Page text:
In many cases a company or an individual posted articles in town halls, at the town square, and newspapers, advertising passage to North America (Canada and the USA). Emigrants could sign up as a group, or as a family, or as an individual. In many cases those who made it to a stopover in England remained there, or later journeyed on to the USA. Stopovers were London, Hull, and some ended up going overland or by boat to ports for Ireland. Usually, the company or individual organizing the voyage required emigrants to use certain ports - the ones where he profited the most. See for an example of ship travel while the USA was still a colony of Great Britain. After checking out with the local police, all along their route from their home to a port, emigrants encountered police patrols, toll bridges and rivers, thieves and scoundrels, and in some cases there is a paper trail. Some of this is on file in SLC. It is possible to pick up some clues in local church and civil archives. .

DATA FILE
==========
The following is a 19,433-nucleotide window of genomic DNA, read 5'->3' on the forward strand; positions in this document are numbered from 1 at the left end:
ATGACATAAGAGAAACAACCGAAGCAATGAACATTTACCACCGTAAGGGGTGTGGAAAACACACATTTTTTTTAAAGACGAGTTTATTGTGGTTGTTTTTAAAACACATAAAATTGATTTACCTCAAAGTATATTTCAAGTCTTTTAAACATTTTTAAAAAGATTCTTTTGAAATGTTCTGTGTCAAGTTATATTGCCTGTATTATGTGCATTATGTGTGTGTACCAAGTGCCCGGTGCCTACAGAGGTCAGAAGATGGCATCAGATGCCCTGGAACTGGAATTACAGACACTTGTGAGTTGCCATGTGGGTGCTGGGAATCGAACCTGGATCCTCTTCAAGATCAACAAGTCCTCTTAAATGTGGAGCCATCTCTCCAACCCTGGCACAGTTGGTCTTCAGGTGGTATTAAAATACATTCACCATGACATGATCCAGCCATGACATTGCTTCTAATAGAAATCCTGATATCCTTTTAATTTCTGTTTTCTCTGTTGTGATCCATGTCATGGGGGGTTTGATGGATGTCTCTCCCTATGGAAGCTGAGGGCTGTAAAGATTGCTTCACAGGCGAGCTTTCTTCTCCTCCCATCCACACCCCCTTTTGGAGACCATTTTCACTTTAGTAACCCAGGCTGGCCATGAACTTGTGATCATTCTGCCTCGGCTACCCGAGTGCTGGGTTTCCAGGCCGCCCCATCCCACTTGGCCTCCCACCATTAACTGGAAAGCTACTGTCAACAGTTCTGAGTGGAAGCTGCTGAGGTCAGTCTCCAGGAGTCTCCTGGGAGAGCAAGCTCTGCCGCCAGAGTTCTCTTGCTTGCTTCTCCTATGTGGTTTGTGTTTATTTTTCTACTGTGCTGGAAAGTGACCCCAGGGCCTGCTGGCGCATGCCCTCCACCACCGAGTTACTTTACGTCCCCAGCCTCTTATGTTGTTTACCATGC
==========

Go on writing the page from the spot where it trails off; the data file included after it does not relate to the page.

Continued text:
Up until 1861 a cotton market flourished between Louisiana and various European locations. Shiploads of cotton arrived usually at Le Havre, and then on the return voyage they carried a shipload of emigrants. In some cases the Le Harve to New Orleans route detoured to drop emigrants off in Baltimore, then continued on to Louisiana.

Events Leading to Emigration
Compare these dates/reasons to the time your ancestor emigrated.

1618-1648, The Thirty Year's War

1661-1664, The War Against the Turks

1668, The War of Devolution

1674, The Dutch War

1688-1697, The War of the League of Augsburg

1701-1714, The War of the Spanish Succession

1733-1735, The War of the Austrian Succession